Brooke Shields talked about her daughters going to college on Instagram and TikTok last week. She broke into tears because their summer is coming to an end. Brooke Shields is 57 years old. Her husband’s name is Chris Henchy. They have 2 kids together– Rowan and Grier. Rowan is 19 years old and will be a sophomore at Wake Forest University this year in September. Grier is 16 years old and she will be a junior in high school this year in September.
“So I just waved my daughter goodbye again and I thought it would be easier the second time,” Shields said in the clip on Aug. 18. “She’s already been away and been with me all summer, but… I’m not making the drive with her, she’s driving with her dad. It was just too painful, I don’t think I could go through the driving away from campus again.”
@brookeshieldsofficial I’ll be crying if you need me… 😭❤️ #backtoschool #momsoftiktok #motherhood ♬ original sound – Brooke Shields
Shields ended the video by offering a hopeful message to other parents struggling to send their children off to college. “So if there’s anyone else going through this, we’re all together,” the A Castle for Christmas star said. She also included a photo of Rowan in her car, adding that she misses her eldest daughter already.
Many of Shields’ famous followers agreed that sending off their children to school is never easy. “Omg I will not be this strong,” Rachel Zoe wrote on Instagram. “Prayers for strength & wisdom for all of us mommies & babies in this transitional time… We can do this, my friend,” Angie Harmon wrote. “I’m sending you some pump you up love,” Wanda Sykes added.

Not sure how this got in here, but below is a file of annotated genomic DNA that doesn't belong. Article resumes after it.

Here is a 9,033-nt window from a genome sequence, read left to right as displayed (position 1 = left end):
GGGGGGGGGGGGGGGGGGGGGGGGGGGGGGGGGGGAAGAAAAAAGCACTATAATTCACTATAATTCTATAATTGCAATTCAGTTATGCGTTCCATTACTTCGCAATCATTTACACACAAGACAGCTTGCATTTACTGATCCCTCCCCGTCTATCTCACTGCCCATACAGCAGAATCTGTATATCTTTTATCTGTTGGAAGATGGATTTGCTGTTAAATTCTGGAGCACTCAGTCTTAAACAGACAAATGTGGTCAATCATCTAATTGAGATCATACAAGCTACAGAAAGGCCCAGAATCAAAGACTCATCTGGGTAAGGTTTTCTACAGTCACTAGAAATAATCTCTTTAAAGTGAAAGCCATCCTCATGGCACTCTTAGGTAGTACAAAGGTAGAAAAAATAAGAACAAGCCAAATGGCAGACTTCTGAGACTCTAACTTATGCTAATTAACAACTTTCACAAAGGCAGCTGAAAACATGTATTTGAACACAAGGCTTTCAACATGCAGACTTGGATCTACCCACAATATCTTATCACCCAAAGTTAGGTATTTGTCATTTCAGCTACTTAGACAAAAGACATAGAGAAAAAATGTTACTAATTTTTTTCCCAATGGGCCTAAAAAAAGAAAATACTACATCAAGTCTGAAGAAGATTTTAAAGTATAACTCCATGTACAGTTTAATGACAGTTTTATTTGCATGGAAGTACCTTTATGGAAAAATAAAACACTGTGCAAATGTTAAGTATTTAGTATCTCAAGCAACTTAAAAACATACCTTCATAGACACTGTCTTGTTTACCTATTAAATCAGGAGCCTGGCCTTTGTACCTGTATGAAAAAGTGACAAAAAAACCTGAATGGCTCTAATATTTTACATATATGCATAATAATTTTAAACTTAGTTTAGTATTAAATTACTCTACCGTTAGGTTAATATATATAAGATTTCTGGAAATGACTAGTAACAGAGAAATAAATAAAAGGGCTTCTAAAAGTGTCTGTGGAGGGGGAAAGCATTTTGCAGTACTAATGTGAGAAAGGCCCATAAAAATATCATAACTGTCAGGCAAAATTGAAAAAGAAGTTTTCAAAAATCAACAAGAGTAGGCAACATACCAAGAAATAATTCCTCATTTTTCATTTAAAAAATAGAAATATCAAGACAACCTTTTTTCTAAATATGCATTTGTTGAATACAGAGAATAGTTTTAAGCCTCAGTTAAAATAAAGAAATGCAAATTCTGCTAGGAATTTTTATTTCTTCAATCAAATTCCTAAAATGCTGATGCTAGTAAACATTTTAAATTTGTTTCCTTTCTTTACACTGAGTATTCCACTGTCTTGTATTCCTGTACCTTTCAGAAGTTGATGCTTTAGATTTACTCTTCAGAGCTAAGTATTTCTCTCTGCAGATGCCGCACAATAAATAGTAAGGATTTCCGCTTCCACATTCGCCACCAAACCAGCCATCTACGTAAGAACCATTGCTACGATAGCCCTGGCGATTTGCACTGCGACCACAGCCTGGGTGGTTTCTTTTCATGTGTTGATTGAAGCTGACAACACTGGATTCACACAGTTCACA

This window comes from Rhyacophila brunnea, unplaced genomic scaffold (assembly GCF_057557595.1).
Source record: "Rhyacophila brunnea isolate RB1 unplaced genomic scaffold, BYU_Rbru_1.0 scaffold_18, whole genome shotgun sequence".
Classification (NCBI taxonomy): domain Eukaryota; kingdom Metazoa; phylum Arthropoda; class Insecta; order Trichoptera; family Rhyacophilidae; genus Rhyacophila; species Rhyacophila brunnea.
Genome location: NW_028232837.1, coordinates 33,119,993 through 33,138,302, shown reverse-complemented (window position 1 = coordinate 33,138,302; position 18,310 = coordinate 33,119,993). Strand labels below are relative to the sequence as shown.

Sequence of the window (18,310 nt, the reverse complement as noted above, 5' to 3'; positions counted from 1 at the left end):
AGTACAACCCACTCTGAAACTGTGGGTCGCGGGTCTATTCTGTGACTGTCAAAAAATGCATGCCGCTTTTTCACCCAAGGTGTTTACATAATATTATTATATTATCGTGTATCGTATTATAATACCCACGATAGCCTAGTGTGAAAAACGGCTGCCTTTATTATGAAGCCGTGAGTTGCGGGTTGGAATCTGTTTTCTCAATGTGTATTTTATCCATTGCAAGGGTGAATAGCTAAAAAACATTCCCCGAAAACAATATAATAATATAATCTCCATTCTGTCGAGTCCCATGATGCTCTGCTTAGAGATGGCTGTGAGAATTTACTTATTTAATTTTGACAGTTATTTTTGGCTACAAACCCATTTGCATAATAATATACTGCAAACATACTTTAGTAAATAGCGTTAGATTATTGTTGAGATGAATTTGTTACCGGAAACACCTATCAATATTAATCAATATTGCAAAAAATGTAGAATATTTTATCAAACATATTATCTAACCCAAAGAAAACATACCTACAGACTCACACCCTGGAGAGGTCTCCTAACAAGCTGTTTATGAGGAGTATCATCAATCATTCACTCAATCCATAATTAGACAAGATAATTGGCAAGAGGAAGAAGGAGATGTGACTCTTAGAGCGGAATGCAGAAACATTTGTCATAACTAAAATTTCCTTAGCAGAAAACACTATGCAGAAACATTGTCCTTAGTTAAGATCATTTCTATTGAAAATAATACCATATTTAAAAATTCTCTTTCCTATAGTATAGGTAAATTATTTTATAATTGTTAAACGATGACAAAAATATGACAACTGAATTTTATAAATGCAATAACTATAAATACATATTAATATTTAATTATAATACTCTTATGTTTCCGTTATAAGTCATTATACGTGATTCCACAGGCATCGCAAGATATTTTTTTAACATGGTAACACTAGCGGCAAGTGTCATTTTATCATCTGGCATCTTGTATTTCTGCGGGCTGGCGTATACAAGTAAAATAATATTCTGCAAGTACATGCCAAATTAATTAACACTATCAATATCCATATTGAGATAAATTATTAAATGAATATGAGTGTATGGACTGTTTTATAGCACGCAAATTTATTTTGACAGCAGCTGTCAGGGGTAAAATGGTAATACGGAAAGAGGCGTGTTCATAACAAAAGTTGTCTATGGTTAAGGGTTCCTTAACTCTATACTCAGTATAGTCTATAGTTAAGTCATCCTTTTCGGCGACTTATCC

During a stop on Live with Kelly and Ryan in November 2021, Shields called Rowan’s freshman year at college “the worst thing I’ve ever experienced in my life,” notes Us Weekly. Kelly Ripa told Shields that it will get easier over time. “You want them to be happy but you don’t really want them to be too happy,” Shields joked.
Shields previously told Us Weekly in 2020 both of her daughters worked summer jobs and were proud to earn a paycheck on their own. “This was their hard-earned money,” Shields explained. “And they realized how hard it was to get that check, that piece of paper. … At first, they just handed [the checks] to me and said, ‘Well, can you put this somewhere?’ And then it became, ‘OK, let’s show you how this works.’ There are baby steps.”
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